David A Whitfield 1966 (Sherman TX)

What goes around comes around
The past, on a steady repeat
If it’s happened before, it’ll happen again
A vicious cycle to complete.
Ghost town, they walk around, without a sound
Within a frame, forgotten name, of distant fame.

Interwoven paths on this sidewalk of life
Yesterday’s faces stare back at you
We’re kin for there is too much in common.
Faces from today know that it’s true.
No separation. One blind nation.  Dull hesitation.
Make a move, disapprove, the past remove.

A thing too terrible to mention
Becomes too difficult to correct,
A vice, a sin, not purged within
Silently grows from neglect.
Marching feet, up the street, fairness cheat
Bias made, masses swayed, birthright delayed.

The stones saw it happen. The buildings did too.
If they could speak, they’d cry along with you.  
The angry mob gathered hate upon hate.  
It built with nothing to satiate.
Including all atrocities ever known.  
Passed down from father to son.  
Unfairly laid on the shoulders of man.  
Unfairly invoked, this evil plan.  
In just a few, the jealousy grew
With each hurled insult the bigotry spewed.
Gnarled bois d’arc thrust in the spokes,
The wheels of justice halted and broke
For evil knew best it thought
With one swift blow its “justice” wrought

And when at last it finally was done,
When at last the safe was blown,
The crowd in frenzied hate and fury
Dragged the body all way to Mulberry.  
Past Andrews edifice to the tree on Branch.
Clamorous and demanding, the evil stench
Arose in devilish garb no man knew he owned until
It circled and wreaked its calamitous will.  
The wrong that cries out to be righted
The indecency pointed at one another
Has never been white against black
But brother against brother.

About this poem

This poem, penned in 2021, alludes to the current stonewalling by county officials to approve an historical marker noting the May 9, 1930 burning of the county courthouse in Sherman TX by a mob intent on extracting an accused black man before his trial. The subsequent rioting leveled the black business district and terrorized the black community in the city. The event has been hushed and swept under the rug for almost 100 years. This work suggests that healing cannot begin until the cycle is broken and community leaders talk about and acknowledge what happened here.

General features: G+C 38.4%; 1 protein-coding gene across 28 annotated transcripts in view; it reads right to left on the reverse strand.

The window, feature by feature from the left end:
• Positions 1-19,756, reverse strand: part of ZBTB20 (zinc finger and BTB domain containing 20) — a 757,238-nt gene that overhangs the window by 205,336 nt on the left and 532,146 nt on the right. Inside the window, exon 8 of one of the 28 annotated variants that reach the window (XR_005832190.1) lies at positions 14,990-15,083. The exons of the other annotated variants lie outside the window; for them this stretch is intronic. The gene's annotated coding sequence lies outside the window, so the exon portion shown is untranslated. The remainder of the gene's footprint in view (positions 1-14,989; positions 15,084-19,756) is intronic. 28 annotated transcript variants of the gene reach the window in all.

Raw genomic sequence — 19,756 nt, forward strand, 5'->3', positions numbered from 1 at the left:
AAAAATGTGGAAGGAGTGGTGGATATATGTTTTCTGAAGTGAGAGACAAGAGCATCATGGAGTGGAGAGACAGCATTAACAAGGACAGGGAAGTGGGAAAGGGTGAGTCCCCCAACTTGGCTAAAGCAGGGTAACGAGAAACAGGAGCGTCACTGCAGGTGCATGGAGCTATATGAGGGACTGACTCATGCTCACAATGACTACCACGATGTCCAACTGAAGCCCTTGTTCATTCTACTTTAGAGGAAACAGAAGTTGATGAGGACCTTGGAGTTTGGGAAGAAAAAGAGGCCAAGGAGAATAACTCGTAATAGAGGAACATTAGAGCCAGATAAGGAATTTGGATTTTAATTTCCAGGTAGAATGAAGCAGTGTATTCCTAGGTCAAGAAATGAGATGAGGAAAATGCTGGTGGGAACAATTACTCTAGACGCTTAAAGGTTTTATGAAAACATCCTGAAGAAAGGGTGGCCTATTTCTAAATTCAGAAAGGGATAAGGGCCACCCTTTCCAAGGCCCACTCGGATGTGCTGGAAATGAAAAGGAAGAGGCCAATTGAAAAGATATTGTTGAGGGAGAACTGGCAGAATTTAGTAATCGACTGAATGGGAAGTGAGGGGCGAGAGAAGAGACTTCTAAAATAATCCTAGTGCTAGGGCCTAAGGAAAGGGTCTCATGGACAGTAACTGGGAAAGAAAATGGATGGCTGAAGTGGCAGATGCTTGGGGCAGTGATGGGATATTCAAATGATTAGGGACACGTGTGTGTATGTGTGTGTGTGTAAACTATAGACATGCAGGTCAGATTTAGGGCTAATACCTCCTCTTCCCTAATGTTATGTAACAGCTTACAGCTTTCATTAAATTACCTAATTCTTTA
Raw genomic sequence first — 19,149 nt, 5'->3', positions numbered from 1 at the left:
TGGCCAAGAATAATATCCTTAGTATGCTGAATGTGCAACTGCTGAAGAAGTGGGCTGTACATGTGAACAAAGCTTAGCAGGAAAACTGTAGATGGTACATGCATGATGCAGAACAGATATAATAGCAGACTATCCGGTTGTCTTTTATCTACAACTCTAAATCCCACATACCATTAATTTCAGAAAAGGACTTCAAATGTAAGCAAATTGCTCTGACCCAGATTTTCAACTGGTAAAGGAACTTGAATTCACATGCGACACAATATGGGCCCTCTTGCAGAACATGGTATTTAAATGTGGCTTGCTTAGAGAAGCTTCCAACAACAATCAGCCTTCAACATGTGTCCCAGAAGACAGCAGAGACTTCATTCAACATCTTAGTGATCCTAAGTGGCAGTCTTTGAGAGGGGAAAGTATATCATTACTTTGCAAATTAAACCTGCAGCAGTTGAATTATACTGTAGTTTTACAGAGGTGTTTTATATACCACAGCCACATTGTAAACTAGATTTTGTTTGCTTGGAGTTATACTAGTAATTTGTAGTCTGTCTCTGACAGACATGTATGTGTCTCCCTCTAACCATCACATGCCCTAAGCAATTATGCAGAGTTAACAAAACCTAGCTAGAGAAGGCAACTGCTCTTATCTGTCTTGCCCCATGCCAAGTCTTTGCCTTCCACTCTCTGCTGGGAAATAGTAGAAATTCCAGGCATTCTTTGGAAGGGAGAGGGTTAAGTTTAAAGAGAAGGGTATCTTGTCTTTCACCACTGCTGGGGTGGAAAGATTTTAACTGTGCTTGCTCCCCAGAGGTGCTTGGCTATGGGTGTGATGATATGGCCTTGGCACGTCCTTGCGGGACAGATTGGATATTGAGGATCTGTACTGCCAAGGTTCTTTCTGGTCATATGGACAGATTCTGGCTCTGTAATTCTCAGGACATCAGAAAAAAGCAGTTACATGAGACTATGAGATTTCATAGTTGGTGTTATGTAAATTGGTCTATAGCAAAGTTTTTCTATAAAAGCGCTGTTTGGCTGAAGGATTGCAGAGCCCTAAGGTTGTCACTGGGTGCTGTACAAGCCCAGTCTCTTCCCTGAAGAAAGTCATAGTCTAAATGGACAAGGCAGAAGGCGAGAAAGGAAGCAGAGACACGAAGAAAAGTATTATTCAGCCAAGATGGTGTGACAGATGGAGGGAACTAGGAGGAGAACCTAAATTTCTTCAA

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Submitted on September 16, 2021

Modified on March 31, 2023

1:28 min read

Quick analysis:

Closest metre Iambic pentameter
Characters 1,703
Words 296
Stanzas 5
Stanza Lengths 6, 6, 6, 14, 12

David A Whitfield

David A Whitfield is a mailman by trade. He writes prose and poetry about life in general. More specifically, he is fascinated by the historical overlay of the downtown area of the city he carries mail in every day. The old buildings and the ancient faces that used to occupy them are a point of much historical research for him. He is currently working on a memoir of sorts that will delve into fun and interesting anecdotes of his over thirty-five year career as a mailman. You can look for his poems here on more…

All David A Whitfield poems | David A Whitfield Books

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    "Cycles" STANDS4 LLC, 2024. Web. 12 Jun 2024. <>.

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